In this blog post we are going to talk about the principles and the main concepts which are used by the optimizer to perform an estimation, and also, we will do a little bit math, so be prepared.
A cardinality estimation mechanism, as a first step, usually uses base statistics to estimate the expected number of rows that should be returned from the base table. You may look at these statistics using DBCC command – DBCC SHOW_STATISTICS.Read more »
This article is part of the SQL Server Tools series, aimed at giving you an idea of the available tools and techniques to build applications using SQL Server tools. The first article of the series covers the rudimentary DevOps concepts and discusses on a high level, the overview of SQL Server tools that can be piped for DevOps operations.Read more »
In this blog post, I’m going to look at the place of the Cardinality Estimation Process in the whole Optimization Process. We’ll see some internals, that will show us, why the Query Optimizer is so sensitive to the cardinality estimation. To understand that we should observe the main steps that a server performs when the query is sent for execution.
Plan Construction Process
Below you may see the picture of the general plan-building process in SQL Server from the moment when a server receives a query till the storage engine is ready to retrieve the data. Take a quick look first, and next I’ll provide explanations.Read more »
This document is intended for application developers and database administrators who plan to migrate an Oracle Database to Microsoft SQL Server.
Nowadays, most IT professionals are aware that Oracle Database is a very good database solution, but it’s not inexpensive, to say the least. If you want to partition a table in Oracle, it’s an option that you must pay for, which is the same for advanced security options like Database Encryption or Dynamic Data Masking. In contrast, SQL Server comes with these options out of the box when you use the Enterprise Edition.Read more »
This post opens a series of blog posts dedicated to my observations of the new cardinality estimator in SQL Server 2014. But, before we jump to the new features, I’d like to provide some background, to make the next posts clearer.
We’ll start by discussing the role of Cardinality Estimation in SQL Server, trying to answer – what is it and why it is needed.Read more »
In this article, we will discuss the SQL Server Reporting Service Report Builder and look at how to handle common client, end user requests using Report Builder. Report Builder is a very powerful tool to create a report for the SQL Server Reporting Service.
Advantages of the Report Builder is that it:
- exists as a Stand-alone installation
- can use different data from a lot of data sources
- can easily deploy reports to SQL Server Reporting Service
- supports full capabilities of SQL Server Reporting Service
- provides a productive report-authoring environment
Often as consultants, we don’t get to work onsite alongside our clients instead we are given copies of clients’ production environment and work on proposed solutions back at our offices. Once development has been completed, we then deploy and integrate our solution back to the client’s production environment. I’ve recently had to adopt a similar offsite development approach whilst working on a project that included development and configuration of master data services. In this article, I will demonstrate how a SQL Server 2017 Master Data Services (MDS) model can be exported from one environment (i.e. MDS Dev) and deployed into another environment (i.e. MDS Prod).Read more »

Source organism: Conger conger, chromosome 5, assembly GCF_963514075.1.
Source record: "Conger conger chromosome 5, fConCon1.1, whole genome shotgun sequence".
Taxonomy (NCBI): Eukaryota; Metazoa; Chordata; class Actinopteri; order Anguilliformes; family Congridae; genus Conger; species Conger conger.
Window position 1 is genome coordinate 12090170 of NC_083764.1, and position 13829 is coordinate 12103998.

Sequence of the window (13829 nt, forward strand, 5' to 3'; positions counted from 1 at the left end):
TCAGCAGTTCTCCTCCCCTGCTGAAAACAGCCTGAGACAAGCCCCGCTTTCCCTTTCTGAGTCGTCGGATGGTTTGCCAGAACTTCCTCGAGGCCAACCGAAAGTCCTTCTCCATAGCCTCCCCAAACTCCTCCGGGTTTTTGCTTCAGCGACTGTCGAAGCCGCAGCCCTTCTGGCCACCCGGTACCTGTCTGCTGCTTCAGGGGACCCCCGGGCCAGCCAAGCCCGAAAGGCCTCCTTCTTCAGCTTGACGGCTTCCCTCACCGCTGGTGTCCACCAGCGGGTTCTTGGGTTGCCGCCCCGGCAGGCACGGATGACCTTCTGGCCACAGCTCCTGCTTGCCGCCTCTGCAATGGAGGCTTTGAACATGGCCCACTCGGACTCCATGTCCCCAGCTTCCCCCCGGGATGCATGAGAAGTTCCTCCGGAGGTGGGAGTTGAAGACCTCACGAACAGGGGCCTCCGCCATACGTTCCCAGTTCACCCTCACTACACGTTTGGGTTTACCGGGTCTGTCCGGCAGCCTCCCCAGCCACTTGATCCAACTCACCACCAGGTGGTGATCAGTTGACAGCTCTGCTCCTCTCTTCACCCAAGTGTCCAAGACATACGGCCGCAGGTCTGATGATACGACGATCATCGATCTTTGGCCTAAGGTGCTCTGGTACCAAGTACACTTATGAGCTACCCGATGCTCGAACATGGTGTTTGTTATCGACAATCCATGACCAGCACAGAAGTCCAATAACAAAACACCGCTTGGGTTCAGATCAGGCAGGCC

Sequence objects are used to sequentially generate numeric values. They were introduced in SQL Server 2012.
Sequence objects are similar to the IDENTITY column in any SQL table. However, unlike the IDENTITY column, they are independent and are not attached to any table. Sequence objects are used both independently and within the DML statements i.e. INSERT, UPDATE and DELETE.
This article will take a detailed look at sequence objects.Read more »
This is the second article in the “Backup and Restore (or Recovery) in SQL Server” stairway series (see the full TOC below). This article deals with the different phases of data management life cycle and it encompasses the following topics:
- Introduction to data corruption
- Defining data corruption and its causes
- Discussion on the impact of data corruption
- Explaining data prevention mechanisms
- Data protection
- And more…
In the analytical world, time is an important slicer. The ability to view data over time helps analyze measures in actionable steps. An Analysis Service (SSAS) database can help accomplish this important step. Business users are going to want the ability to see measures a like year to date as well as the period over period comparisons. SSAS enables Time Intelligence with 2 features: the date table and DAX functions.Read more »
In my previous article, SQL Server Table Structure Overview, we described, in detail, the difference between Heap table structure, in which the data pages are not sorted in any ordering criteria and the pages itself are not sorted or linked between each other, and Clustered tables, in which the data is sorted within the data pages and the pages will be also linked in a double linked list, based on the index key. In this article, we will go through the structure of the SQL Server index, itself.Read more »